Balon paled when he saw the second body. He and Johanna walked over to it. “Nobody I know, but still a bad way to die.” The human magic user was impaled against the wall, a sword thrust through his body and lodged in the wall. “Something powerful must have done this.” He pulled at the sword, “Somebody, help me remove this!” With effort, Bard and Britt were able to dislodge the sword from the wall and the dead magic user. His body crumpled to the floor.
“Well, this definitely is the place,” Britt said, as they stared at the blood-stained writing on the wall. It read “The Caverns of Kildun Aalda: The Home of Stephan and Joban.”
“There is a trail of blood,” George said, pointing. They followed the trail a short distance to the east. A dwarf fighter laid face down, his right hand still clutching his war hammer.
“It looks like he was wounded and crawled here to die,” Britt said. He stared at the body in silence, and then noticed another body in the shadows. “At least he did not die in vain.” Another creature lay dead, his head bashed in from the blow of a war hammer.
Bard walked over to its body and noticed that it was a human warrior wearing a coat of bear skins.
“Is it possible that he belonged to the others?”
“It is possible,” said the dwarf. “However, he looks like a bear rager. They are very powerful and are normally used as guards.”
“I have heard of them,” Johanna said. “Yet how can he fight against and defeat the warriors? I mean the dwarf and the fighter were wearing armor.”
“They fight with and uncontrollable rage. It is like they are not aware of their surroundings when they are in this rage. Their main goal when they are in the fury state is to destroy everything that gets in their way. In other words they fight with reckless abandon and disregard to even their own lives. The interesting thing is when two or more bear or wolf ragers go into this rage; they recognize each other as allies and will not attack each other. However, if one bear-rager is in the way, another may knock him down to get to his objective.” He looked closely at the body. “This one is related to the bear, hence the bearskins.”
“Do you mean that they are part animal?” Bard asked.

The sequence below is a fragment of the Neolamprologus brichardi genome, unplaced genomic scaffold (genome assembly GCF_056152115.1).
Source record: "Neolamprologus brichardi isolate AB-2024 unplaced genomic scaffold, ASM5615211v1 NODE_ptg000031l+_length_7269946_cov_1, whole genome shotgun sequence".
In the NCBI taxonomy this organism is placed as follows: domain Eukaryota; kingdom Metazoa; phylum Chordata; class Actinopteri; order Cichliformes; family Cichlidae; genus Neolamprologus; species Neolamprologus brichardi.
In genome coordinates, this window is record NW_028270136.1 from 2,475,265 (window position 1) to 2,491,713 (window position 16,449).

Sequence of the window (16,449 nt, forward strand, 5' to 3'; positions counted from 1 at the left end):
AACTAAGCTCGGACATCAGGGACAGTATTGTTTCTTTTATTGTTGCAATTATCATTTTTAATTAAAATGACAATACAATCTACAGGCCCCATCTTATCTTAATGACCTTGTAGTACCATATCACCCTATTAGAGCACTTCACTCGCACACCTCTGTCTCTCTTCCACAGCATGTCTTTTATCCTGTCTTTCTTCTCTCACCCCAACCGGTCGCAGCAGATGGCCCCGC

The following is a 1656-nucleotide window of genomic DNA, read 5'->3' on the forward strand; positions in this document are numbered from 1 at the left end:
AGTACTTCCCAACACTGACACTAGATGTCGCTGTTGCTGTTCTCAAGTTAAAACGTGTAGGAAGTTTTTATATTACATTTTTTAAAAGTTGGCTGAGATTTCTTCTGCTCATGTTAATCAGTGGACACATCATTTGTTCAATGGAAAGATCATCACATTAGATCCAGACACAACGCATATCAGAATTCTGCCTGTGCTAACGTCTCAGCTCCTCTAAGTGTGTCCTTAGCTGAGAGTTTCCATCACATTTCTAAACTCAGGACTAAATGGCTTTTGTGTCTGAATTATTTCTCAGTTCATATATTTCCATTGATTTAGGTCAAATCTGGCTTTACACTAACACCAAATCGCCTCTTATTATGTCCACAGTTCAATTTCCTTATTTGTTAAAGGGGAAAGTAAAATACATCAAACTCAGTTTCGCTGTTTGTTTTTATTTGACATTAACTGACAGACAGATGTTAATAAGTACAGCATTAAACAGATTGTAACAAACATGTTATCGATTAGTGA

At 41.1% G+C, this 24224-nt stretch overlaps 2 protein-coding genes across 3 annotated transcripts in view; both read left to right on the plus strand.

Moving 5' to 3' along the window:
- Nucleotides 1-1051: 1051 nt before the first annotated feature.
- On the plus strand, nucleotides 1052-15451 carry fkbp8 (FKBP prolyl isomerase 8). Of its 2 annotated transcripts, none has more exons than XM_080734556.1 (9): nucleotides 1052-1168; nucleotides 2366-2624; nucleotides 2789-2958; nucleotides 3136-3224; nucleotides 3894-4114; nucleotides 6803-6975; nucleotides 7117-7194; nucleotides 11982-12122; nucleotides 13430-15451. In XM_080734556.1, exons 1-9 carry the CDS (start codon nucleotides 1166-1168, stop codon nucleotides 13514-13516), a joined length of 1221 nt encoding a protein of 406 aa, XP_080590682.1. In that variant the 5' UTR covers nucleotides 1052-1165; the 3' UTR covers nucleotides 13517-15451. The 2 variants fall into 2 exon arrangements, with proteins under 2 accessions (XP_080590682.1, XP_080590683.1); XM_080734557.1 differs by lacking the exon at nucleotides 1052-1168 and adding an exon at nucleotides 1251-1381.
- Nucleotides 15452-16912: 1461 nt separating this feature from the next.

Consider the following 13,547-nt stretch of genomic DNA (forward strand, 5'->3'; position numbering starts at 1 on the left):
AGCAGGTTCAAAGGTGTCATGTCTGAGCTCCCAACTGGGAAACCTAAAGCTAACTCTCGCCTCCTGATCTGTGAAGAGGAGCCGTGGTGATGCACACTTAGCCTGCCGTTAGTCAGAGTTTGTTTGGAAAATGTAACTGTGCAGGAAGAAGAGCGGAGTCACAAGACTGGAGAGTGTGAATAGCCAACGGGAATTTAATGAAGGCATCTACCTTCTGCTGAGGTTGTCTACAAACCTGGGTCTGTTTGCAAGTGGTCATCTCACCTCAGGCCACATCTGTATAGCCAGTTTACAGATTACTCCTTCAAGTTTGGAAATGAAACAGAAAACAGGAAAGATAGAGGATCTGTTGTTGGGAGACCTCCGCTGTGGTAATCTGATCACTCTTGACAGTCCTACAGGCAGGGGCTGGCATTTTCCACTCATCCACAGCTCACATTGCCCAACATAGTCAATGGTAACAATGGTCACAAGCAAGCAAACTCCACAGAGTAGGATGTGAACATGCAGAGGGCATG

“No, most likely they were raised as bears when they were young children. As they grow they have the bear instincts inbreed in them. They are not bloodthirsty but the instilled endorphins and adrenaline causes them to fight with fierceness that many people fear them. “
“There is a wolf rager over here,” said Eileena. Another human, this one wearing wolf skins lay a few feet away. “It looks like he defended this place to the death.” She looked over this body. “I think this happened over a week ago; this body is starting to decomposed.”
George looked around. “Should we be worried about any more of these creatures attacking us?”
“No,” Britt said. “At least not in this area. Usually people who keep caverns like these, contains monsters in specific areas.”
Britt was silent for a moment. “We need to bury these bodies; we cannot just leave them to rot away. Even the ragers need a proper burial.”
“The thing about the wolf and bear imbedded ragers is that they can lead a normal life with humans. If have seen ones that have been found in the wilderness and after receiving proper care, nobody knows that this was once a wild man. They can be very gentle and mild-mannered.”
They were back outside, digging graves for the bodies. “You may be working next to one and may never know. Sometimes they are hired to do laborious work. With their power, they can move large objects easily; objects that are too heavy for ordinary human power. It is possible that Stephan and Joban used ragers for most of the manual labor in building their home. The funny thing about ragers is that they can go into a state of rage at any time. It seems that they can control their rage when they go into it and when they end their fury.”
“I heard that some ragers would rather scare away intruders rather than kill them,” Balon said.
“True they can control their rages to a point. Some of them do not want to kill. Such as a mother wolf protecting her pack, just sending a warning growl will turn the intruders. This type of rager may pick up a stone and throw it, not hitting the intruder, but giving his a choice to run or fight.
“I noticed that the warrior did not have any armor,” Bard said. “Do you think the rager did that?”
“It has been said that they can tear apart armor with their teeth. You should see the shield I had when I had an encounter with one. He bit it in half.”
“Wow,” said Bard with awe. “In a way I hope we do not run into one in the caverns.”